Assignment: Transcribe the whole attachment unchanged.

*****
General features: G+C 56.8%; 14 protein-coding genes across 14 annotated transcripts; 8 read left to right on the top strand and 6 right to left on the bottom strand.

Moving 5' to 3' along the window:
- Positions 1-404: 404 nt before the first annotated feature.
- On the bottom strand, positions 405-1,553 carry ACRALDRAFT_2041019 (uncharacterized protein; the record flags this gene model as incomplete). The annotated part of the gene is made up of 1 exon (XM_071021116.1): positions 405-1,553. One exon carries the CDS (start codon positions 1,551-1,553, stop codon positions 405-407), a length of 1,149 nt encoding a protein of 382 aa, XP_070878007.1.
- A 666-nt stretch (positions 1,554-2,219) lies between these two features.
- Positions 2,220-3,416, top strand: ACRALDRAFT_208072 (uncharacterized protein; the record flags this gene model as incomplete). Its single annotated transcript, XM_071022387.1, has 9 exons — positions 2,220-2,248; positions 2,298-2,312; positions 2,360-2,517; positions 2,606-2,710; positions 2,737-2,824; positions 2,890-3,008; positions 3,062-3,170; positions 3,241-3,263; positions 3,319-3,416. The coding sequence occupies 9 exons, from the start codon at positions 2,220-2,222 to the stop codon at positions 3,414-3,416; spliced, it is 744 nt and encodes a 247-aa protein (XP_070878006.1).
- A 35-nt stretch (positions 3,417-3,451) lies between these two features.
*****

General features: G+C 56.8%; 14 protein-coding genes across 14 annotated transcripts; 8 read left to right on the top strand and 6 right to left on the bottom strand.

Moving 5' to 3' along the window:
- Positions 1-404: 404 nt before the first annotated feature.
- On the bottom strand, positions 405-1,553 carry ACRALDRAFT_2041019 (uncharacterized protein; the record flags this gene model as incomplete). The annotated part of the gene is made up of 1 exon (XM_071021116.1): positions 405-1,553. One exon carries the CDS (start codon positions 1,551-1,553, stop codon positions 405-407), a length of 1,149 nt encoding a protein of 382 aa, XP_070878007.1.
- A 666-nt stretch (positions 1,554-2,219) lies between these two features.
- Positions 2,220-3,416, top strand: ACRALDRAFT_208072 (uncharacterized protein; the record flags this gene model as incomplete). Its single annotated transcript, XM_071022387.1, has 9 exons — positions 2,220-2,248; positions 2,298-2,312; positions 2,360-2,517; positions 2,606-2,710; positions 2,737-2,824; positions 2,890-3,008; positions 3,062-3,170; positions 3,241-3,263; positions 3,319-3,416. The coding sequence occupies 9 exons, from the start codon at positions 2,220-2,222 to the stop codon at positions 3,414-3,416; spliced, it is 744 nt and encodes a 247-aa protein (XP_070878006.1).
- A 35-nt stretch (positions 3,417-3,451) lies between these two features.